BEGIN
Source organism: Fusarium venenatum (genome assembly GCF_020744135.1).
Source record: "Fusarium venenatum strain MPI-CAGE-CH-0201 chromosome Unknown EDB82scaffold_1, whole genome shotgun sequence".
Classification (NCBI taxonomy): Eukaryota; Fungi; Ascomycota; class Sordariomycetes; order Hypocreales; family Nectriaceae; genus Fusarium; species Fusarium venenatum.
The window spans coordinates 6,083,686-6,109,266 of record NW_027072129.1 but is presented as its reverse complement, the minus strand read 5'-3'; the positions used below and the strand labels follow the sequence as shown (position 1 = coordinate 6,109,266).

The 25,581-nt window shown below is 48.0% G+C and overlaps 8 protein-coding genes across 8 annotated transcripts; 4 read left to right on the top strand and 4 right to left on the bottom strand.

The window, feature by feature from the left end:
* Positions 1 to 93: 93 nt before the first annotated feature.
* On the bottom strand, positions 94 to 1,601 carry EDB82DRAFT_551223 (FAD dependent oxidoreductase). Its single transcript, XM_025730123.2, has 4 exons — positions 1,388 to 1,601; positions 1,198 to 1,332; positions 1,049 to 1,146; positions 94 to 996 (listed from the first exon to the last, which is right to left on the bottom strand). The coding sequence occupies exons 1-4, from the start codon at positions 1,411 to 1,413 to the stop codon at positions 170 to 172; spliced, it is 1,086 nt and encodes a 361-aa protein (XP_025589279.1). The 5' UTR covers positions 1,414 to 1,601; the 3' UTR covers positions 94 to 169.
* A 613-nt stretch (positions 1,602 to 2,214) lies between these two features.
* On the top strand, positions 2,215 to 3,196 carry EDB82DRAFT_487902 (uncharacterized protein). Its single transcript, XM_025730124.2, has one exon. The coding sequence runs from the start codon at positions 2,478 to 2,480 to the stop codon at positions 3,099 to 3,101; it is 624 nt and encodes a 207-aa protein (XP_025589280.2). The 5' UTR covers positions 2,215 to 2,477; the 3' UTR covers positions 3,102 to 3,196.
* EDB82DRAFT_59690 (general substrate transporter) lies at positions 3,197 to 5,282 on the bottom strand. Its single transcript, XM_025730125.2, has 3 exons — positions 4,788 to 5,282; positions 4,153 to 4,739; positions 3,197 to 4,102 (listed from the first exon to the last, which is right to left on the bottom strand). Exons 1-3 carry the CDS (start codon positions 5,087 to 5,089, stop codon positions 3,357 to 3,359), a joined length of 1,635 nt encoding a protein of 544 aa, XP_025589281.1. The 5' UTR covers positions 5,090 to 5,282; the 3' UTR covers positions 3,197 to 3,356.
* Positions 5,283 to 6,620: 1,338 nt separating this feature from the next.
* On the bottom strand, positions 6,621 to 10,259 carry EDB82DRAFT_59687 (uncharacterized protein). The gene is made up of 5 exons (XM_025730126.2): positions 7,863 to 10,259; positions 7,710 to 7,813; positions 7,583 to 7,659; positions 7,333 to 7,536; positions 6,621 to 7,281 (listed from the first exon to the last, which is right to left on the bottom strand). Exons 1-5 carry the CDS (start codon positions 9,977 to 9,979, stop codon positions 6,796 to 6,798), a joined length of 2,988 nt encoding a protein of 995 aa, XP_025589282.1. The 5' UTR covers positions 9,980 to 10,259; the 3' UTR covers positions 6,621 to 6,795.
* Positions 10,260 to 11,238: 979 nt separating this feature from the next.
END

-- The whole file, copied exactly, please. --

Source organism: Fusarium venenatum (genome assembly GCF_020744135.1).
Source record: "Fusarium venenatum strain MPI-CAGE-CH-0201 chromosome Unknown EDB82scaffold_1, whole genome shotgun sequence".
Classification (NCBI taxonomy): Eukaryota; Fungi; Ascomycota; class Sordariomycetes; order Hypocreales; family Nectriaceae; genus Fusarium; species Fusarium venenatum.
The window spans coordinates 6,083,686-6,109,266 of record NW_027072129.1 but is presented as its reverse complement, the minus strand read 5'-3'; the positions used below and the strand labels follow the sequence as shown (position 1 = coordinate 6,109,266).

The 25,581-nt window shown below is 48.0% G+C and overlaps 8 protein-coding genes across 8 annotated transcripts; 4 read left to right on the top strand and 4 right to left on the bottom strand.

The window, feature by feature from the left end:
* Positions 1 to 93: 93 nt before the first annotated feature.
* On the bottom strand, positions 94 to 1,601 carry EDB82DRAFT_551223 (FAD dependent oxidoreductase). Its single transcript, XM_025730123.2, has 4 exons — positions 1,388 to 1,601; positions 1,198 to 1,332; positions 1,049 to 1,146; positions 94 to 996 (listed from the first exon to the last, which is right to left on the bottom strand). The coding sequence occupies exons 1-4, from the start codon at positions 1,411 to 1,413 to the stop codon at positions 170 to 172; spliced, it is 1,086 nt and encodes a 361-aa protein (XP_025589279.1). The 5' UTR covers positions 1,414 to 1,601; the 3' UTR covers positions 94 to 169.
* A 613-nt stretch (positions 1,602 to 2,214) lies between these two features.
* On the top strand, positions 2,215 to 3,196 carry EDB82DRAFT_487902 (uncharacterized protein). Its single transcript, XM_025730124.2, has one exon. The coding sequence runs from the start codon at positions 2,478 to 2,480 to the stop codon at positions 3,099 to 3,101; it is 624 nt and encodes a 207-aa protein (XP_025589280.2). The 5' UTR covers positions 2,215 to 2,477; the 3' UTR covers positions 3,102 to 3,196.
* EDB82DRAFT_59690 (general substrate transporter) lies at positions 3,197 to 5,282 on the bottom strand. Its single transcript, XM_025730125.2, has 3 exons — positions 4,788 to 5,282; positions 4,153 to 4,739; positions 3,197 to 4,102 (listed from the first exon to the last, which is right to left on the bottom strand). Exons 1-3 carry the CDS (start codon positions 5,087 to 5,089, stop codon positions 3,357 to 3,359), a joined length of 1,635 nt encoding a protein of 544 aa, XP_025589281.1. The 5' UTR covers positions 5,090 to 5,282; the 3' UTR covers positions 3,197 to 3,356.
* Positions 5,283 to 6,620: 1,338 nt separating this feature from the next.
* On the bottom strand, positions 6,621 to 10,259 carry EDB82DRAFT_59687 (uncharacterized protein). The gene is made up of 5 exons (XM_025730126.2): positions 7,863 to 10,259; positions 7,710 to 7,813; positions 7,583 to 7,659; positions 7,333 to 7,536; positions 6,621 to 7,281 (listed from the first exon to the last, which is right to left on the bottom strand). Exons 1-5 carry the CDS (start codon positions 9,977 to 9,979, stop codon positions 6,796 to 6,798), a joined length of 2,988 nt encoding a protein of 995 aa, XP_025589282.1. The 5' UTR covers positions 9,980 to 10,259; the 3' UTR covers positions 6,621 to 6,795.
* Positions 10,260 to 11,238: 979 nt separating this feature from the next.